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2015/05/03

AMC's Halt and Catch Fire

by Jav Rivera

On April 10, I spent hours binge-watching Marvel's "Daredevil," which was released exclusively on Netflix that same day. The series raised the bar not just for Marvel, but also for television in general. It's gritty, dark, and entertaining. After binging on all 13 episodes over two days, my eyes felt like mashed potatoes. I looked around my apartment and thought, "Oh wow...I haven't breathed fresh air in a while." I stepped onto the balcony and enjoyed a cup of coffee.

A little later, I turned Netflix back on and noticed a show starring one of my favorite actors, Lee Pace. I read the premise and was intrigued. Then I saw that it also starred Scoot McNairy, another actor that always knows how to get it right with all of his roles. The show? AMC's "Halt and Catch Fire". I added it to my queue with the intention of starting it on Monday night. I was curious but needed a break from watching so much television. As I dilly-dallied around my apartment, I couldn't stop thinking about the show. Curiosity got the best of me and I eventually played the first episode. A few seconds in, I was hooked. Of the ten episodes in season one, I ended up watching seven from late Saturday night and early Sunday. Despite mushy eyeballs and melted brain cells, I just couldn't resist.


Created by Christopher Cantwell and Christopher C. Rogers, "Halt and Catch Fire" is set in the early 1980s and follows Joe Macmillan (played by the ever-handsome Lee Pace) as he infiltrates Cardiff Electric, a small computer company in Dallas, TX. He tricks his way into high position and begins to build a small team with the idea of creating the fastest computer on the market. He also has high hopes for the future of computing, and little by little begins to push his team into more elaborate concepts for his new computer. He's not concerned with how it gets done nor if it's actually physically possible, but he's going to achieve his goal.

Lee Pace as "Joe MacMillan"
The '80s is known as the era of greed and excess, and this show uses that as an underlying theme. But greed isn't exploited as much as other shows and films set during this time; "Halt and Catch Fire" focuses more on manipulation and people over-promising impossible things. From the very beginning, Joe is in a constant battle with head honcho John Bosworth (Toby Huss). Is Joe trying to upgrade Bosworth's company into something more modern, or is he just a control freak? Either way, Bosworth knows full well that he's being pushed into a direction he never planned, but can't quite get back his company from Joe.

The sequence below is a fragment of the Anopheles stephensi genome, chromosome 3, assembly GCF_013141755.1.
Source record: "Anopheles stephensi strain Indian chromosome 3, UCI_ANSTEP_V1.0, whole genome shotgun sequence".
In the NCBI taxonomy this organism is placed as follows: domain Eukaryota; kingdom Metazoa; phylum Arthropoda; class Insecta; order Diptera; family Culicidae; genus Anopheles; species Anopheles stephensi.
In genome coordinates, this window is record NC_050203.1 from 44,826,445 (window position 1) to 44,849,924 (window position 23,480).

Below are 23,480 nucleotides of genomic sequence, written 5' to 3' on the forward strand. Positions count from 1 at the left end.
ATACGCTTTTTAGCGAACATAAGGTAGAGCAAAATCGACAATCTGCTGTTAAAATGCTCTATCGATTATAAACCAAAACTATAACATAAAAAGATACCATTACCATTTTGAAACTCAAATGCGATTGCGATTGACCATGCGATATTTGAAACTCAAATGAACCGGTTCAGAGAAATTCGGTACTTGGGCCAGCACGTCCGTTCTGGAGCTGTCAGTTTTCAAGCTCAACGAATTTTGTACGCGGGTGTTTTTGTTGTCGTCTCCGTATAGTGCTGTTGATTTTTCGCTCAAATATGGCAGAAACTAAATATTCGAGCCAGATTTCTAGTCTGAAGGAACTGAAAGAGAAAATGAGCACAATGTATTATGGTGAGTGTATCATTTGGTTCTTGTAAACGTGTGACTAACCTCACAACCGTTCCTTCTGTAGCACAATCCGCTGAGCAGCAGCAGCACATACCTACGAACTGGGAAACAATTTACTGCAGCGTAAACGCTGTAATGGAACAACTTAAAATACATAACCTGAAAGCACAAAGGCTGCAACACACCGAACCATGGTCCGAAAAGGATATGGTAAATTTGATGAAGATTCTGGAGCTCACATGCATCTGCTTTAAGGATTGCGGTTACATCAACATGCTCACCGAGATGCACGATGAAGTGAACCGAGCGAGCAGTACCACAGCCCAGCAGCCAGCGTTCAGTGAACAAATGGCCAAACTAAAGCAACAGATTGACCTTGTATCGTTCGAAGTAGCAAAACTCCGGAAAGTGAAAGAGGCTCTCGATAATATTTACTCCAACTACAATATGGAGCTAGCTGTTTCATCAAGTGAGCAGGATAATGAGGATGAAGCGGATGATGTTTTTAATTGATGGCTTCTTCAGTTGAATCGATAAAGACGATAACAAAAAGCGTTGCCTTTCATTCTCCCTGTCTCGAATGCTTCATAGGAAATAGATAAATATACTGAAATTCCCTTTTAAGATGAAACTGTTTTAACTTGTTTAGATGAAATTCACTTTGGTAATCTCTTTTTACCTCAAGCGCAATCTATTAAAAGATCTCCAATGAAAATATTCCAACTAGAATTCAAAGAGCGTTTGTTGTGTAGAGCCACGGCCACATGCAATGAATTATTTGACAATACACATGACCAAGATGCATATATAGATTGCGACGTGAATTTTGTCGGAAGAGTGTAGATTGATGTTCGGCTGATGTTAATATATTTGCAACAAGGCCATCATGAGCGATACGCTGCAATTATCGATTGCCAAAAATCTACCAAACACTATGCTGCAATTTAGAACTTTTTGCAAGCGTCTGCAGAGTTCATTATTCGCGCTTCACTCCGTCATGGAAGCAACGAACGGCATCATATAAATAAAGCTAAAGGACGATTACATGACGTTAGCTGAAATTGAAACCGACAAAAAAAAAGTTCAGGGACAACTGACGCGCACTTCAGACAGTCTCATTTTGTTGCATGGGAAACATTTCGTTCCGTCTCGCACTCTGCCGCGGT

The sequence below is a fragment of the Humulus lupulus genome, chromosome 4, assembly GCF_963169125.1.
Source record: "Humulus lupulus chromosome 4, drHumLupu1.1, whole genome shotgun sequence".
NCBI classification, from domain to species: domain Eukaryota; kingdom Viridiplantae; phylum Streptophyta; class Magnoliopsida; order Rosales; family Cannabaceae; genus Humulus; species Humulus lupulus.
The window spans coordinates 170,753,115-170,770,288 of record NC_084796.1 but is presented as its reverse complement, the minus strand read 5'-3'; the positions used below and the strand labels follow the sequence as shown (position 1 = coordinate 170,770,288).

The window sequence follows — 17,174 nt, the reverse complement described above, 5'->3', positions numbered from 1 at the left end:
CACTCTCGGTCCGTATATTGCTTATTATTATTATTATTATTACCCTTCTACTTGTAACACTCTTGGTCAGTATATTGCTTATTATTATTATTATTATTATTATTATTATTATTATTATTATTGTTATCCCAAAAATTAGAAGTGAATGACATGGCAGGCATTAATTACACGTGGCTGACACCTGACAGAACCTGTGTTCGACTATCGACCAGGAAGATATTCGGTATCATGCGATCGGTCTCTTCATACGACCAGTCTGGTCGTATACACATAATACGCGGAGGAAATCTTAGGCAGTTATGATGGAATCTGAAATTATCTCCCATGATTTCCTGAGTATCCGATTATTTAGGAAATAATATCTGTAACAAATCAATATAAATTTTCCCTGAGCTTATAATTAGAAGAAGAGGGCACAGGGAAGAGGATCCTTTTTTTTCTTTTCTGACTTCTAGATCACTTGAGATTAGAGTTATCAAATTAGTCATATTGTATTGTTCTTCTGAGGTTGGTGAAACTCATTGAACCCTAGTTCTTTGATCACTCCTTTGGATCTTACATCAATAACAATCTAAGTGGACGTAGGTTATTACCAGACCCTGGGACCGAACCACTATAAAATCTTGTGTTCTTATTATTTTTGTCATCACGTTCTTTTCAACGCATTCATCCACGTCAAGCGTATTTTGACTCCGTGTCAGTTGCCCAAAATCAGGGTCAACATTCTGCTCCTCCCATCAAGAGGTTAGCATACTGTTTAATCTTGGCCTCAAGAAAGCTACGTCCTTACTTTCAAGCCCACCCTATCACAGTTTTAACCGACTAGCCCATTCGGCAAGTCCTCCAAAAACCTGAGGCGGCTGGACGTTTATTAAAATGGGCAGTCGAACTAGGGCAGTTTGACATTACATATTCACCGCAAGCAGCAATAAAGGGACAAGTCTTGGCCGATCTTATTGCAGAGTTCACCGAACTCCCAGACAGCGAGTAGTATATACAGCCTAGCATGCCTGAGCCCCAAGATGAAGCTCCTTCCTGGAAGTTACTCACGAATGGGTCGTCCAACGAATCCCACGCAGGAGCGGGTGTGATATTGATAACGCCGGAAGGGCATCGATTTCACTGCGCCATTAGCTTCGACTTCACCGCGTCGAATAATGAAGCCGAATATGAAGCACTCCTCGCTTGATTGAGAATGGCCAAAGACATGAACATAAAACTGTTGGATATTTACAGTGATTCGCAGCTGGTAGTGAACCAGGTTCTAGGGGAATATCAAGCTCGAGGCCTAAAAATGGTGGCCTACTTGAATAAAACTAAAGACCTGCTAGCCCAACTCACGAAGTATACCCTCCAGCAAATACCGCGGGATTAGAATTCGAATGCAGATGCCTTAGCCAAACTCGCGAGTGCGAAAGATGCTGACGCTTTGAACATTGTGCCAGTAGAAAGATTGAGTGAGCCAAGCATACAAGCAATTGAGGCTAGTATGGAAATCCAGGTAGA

Toby Huss as "John Bosworth"
Joe MacMillan is a salesman at heart and knows how to make people follow him. He quickly cons a college student software developer named Cameron Howe (Mackenzie Davis) and a once passionate engineer, Gordan Clark (Scoot McNairy), into joining him, somewhat blindly, on his ambitious project. It's this main trio of actors that first hooked me. The writers/creators have taken three different stages of a career and personified them in these three characters. Cameron is the young prodigy ready to change the world of computing. Gordon is a brilliant engineer whose best years and opportunities may have already slipped past him. And Joe is the salesman stuck underneath the shadow of his father, trying to break away from the middle and make a name for himself. In other words, all three have something to prove, even if it's just to themselves.


The show is labeled as drama but fortunately the cast is wise enough to know when to add a bit of humor. Additionally, each of the three main characters have ego issues, but they show enough humility in their failures that you can't help but care for them. At times it feels like three elementary misfits getting into predicaments, then trying to find ways to get out of trouble. But overall these three are trying to innovate while hurdling everything, including their pasts.

Scoot McNairy ("Gordon"), Mackenzie Davis ("Cameron"), and Lee Pace
Though the series focuses mostly on Joe, Gordon, and Cameron, there's enough room in the storyline for strong supporting characters. Two of  the more prominent being Kerry Bishé as "Donna Clark," Gordon's intelligent wife, and the always-great Toby Huss as "John Bosworth", the president of Cardiff Electric. Both are integral to the story and to Joe's project. Bosworth, though fully aware of being fooled by Joe, knows that his best move is to support the team. And even though there's some animosity towards Joe and the gang, he does indeed support his team. Donna, a superb engineer in her own right, realizes that her husband was duped into the project and is there to support Gordon at home and, at times, in his office. As Gordon stated in one of the episodes, he knew she was smarter than him the moment they met.

This is what makes these female leads (Cameron and Donna) unique to most television programs. Both are strong and brilliant without being the power-hungry stereotypes that befall most women characters. I have no doubt that this is in large part due to the excellent writing staff and the actors' decisions to make round, interesting characters.

Kerry Bishé as "Donna Clark"
Compelling enough for someone with mashed potato eyes and tired brain cells to continue binging, "Halt and Catch Fire" is a unique interpretation of the computing world of the 1980s. I'm happy to learn that there's already a season two, and if all goes well, more will follow.


For more information visit their IMDb page: www.imdb.com/title/tt2543312 or on AMC's site: www.amctv.com/shows/halt-and-catch-fire

TRIVIA: According to Wikipedia, the term halt and catch fire refers to several computer machine code instructions that cause a computer's CPU to cease meaningful operation.





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